It is a wonderful gift to chase a dream. Mine is to compete at the highest level of my sport - Nordic skiing.


Competing in an Olympic sport for a National team instead of a sponsored trade team has its benefits and setbacks. The benefits are that when I race on the World Cup circuit, I get to represent not only my teammates and myself, but also my country. Just ten years ago, the U.S. Nordic ski team was a serious underdog. The athletes and coaches worked together to create the most positive and inspiring team atmosphere possible to push the limits of what was possible. I watched in awe on TV as my sporting heroes started to get top tens, podiums, and wins at World Cups and World Championships. All of this work and belief culminated in an Olympic Gold medal for Kikkan Randall and Jessie Diggins in the team sprint event in Pyeongchang just earlier this year! These heroes, in the last few years, have become my teammates and friends. They have paved a path for all of us up-and-comers to keep pushing the limits of what is possible. I can’t wait to see what we can do over the next few years leading into the 2022 Beijing Olympics!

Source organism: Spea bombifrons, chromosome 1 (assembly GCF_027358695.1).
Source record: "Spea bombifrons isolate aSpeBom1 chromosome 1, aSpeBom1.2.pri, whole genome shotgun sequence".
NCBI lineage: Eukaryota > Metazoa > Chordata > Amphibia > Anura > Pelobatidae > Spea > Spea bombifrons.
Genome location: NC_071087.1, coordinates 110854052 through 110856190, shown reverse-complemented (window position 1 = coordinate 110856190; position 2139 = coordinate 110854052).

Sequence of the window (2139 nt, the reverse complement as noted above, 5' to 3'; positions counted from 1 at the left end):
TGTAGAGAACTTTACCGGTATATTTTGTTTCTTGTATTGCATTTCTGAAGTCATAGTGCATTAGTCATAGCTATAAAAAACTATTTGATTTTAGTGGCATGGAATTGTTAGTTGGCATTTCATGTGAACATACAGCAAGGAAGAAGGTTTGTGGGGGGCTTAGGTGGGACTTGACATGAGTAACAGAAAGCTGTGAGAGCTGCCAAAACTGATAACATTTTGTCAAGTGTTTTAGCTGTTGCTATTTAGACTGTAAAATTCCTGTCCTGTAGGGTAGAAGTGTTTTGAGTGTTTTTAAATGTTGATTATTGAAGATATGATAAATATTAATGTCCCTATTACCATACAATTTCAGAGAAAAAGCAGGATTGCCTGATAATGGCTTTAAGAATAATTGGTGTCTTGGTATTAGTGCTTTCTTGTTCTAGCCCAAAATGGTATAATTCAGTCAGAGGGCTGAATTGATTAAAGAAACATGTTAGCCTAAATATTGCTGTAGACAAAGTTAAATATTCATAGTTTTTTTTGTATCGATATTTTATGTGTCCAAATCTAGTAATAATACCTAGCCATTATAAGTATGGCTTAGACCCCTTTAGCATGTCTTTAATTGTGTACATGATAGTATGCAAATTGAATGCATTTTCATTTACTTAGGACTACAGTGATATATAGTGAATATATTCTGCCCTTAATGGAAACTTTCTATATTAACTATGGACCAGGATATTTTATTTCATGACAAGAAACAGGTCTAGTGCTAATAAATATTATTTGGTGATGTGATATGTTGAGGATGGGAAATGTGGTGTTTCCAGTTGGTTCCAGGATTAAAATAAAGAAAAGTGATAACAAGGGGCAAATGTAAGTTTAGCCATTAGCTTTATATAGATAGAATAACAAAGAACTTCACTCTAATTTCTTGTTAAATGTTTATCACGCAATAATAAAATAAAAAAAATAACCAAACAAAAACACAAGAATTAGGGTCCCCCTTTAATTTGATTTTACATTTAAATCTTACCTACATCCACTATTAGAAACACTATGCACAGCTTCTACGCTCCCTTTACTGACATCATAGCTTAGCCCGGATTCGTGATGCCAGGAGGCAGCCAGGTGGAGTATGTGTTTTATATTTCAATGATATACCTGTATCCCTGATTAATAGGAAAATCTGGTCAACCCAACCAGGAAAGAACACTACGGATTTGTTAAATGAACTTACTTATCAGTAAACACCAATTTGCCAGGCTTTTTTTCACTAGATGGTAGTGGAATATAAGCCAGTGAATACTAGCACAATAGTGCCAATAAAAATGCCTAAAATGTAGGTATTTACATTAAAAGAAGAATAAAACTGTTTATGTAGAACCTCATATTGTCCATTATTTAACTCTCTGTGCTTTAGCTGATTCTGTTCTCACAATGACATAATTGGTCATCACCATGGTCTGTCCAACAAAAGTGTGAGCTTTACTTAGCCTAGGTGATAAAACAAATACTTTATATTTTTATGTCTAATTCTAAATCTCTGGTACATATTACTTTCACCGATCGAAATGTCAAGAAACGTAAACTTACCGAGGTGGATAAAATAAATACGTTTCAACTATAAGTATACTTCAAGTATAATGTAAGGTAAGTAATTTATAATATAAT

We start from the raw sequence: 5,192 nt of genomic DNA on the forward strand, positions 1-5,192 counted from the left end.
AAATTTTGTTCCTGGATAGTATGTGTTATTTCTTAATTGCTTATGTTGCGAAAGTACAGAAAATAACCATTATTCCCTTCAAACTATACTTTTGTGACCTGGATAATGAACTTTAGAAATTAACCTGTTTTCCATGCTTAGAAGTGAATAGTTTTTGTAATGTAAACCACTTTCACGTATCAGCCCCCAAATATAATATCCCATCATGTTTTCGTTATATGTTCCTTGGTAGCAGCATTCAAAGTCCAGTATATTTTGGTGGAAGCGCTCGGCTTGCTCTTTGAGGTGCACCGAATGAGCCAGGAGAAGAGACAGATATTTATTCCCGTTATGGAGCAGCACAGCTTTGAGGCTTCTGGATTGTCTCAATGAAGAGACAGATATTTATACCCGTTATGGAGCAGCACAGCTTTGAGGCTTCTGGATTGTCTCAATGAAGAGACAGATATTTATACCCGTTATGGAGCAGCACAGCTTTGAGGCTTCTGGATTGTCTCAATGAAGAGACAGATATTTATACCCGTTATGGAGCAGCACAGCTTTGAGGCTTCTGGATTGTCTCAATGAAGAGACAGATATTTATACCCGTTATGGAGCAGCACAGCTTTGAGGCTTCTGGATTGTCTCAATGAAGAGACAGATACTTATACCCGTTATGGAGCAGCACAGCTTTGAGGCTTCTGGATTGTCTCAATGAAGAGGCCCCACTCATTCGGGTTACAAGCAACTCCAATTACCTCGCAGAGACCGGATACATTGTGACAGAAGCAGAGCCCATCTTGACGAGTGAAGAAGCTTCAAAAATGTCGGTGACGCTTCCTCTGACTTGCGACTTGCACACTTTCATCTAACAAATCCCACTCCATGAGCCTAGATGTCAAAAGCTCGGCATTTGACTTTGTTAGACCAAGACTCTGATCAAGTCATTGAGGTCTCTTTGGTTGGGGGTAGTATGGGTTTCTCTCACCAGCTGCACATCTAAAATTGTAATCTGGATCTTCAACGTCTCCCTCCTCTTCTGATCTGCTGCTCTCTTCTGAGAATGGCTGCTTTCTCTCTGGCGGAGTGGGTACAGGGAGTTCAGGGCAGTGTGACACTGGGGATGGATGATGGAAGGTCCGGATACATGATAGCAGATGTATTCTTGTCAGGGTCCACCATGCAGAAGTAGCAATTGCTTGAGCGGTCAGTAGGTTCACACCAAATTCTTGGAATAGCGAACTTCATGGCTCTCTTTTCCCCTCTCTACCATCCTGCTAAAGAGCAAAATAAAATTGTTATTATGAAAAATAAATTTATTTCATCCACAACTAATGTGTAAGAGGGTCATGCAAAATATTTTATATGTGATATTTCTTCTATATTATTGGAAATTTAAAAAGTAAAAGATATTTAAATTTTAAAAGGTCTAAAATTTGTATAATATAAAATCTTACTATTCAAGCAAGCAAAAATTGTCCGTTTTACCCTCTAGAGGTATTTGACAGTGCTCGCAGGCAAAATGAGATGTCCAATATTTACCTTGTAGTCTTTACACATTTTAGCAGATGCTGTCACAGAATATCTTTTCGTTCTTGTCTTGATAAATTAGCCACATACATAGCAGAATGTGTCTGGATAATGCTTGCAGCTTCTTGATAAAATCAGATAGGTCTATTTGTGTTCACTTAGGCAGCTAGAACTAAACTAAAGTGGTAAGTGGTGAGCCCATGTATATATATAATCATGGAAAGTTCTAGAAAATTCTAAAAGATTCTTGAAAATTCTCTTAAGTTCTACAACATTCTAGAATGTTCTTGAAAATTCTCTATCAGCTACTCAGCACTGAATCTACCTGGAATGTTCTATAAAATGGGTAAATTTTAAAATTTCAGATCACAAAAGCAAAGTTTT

So what is the setback of being in an Olympic sport? Funding. Even with all of the success and momentum on the team, there is still very little funding available for U.S. Nordic skiers. Many of us work part time jobs and often have to rely on the kindness of family, friends, and even strangers to support this dream. In order to secure funding for International racing, a skier must be ranked top 30 in the World Cup standings at the culmination of each race season. In order to have a shot at that, a skier needs to qualify for those World Cups and then race in as many as they can to score as many points as possible. Based on my skiing last year, I was selected by a discretionary committee to have World Cup start spots for the first month of racing this year. Depending on my performances, I hope to stay on the circuit for the entire year. A season on the World Cup costs around $20,000 for each athlete. With success can come better funding and better sponsorship opportunities that can alleviate that cost or even allow the best skiers to make a living chasing their dreams! I hope to one day be in that boat with hard work, great support, a little luck, and lots of experience. But this first year is the year to get my foot in the door and see what I can do! I can’t do it alone and that is why every little bit of support makes a huge difference in my ability to work towards being the best skier I can be and chase my dream of being a medal contender in the next Olympics


How did this Olympic dream start for me?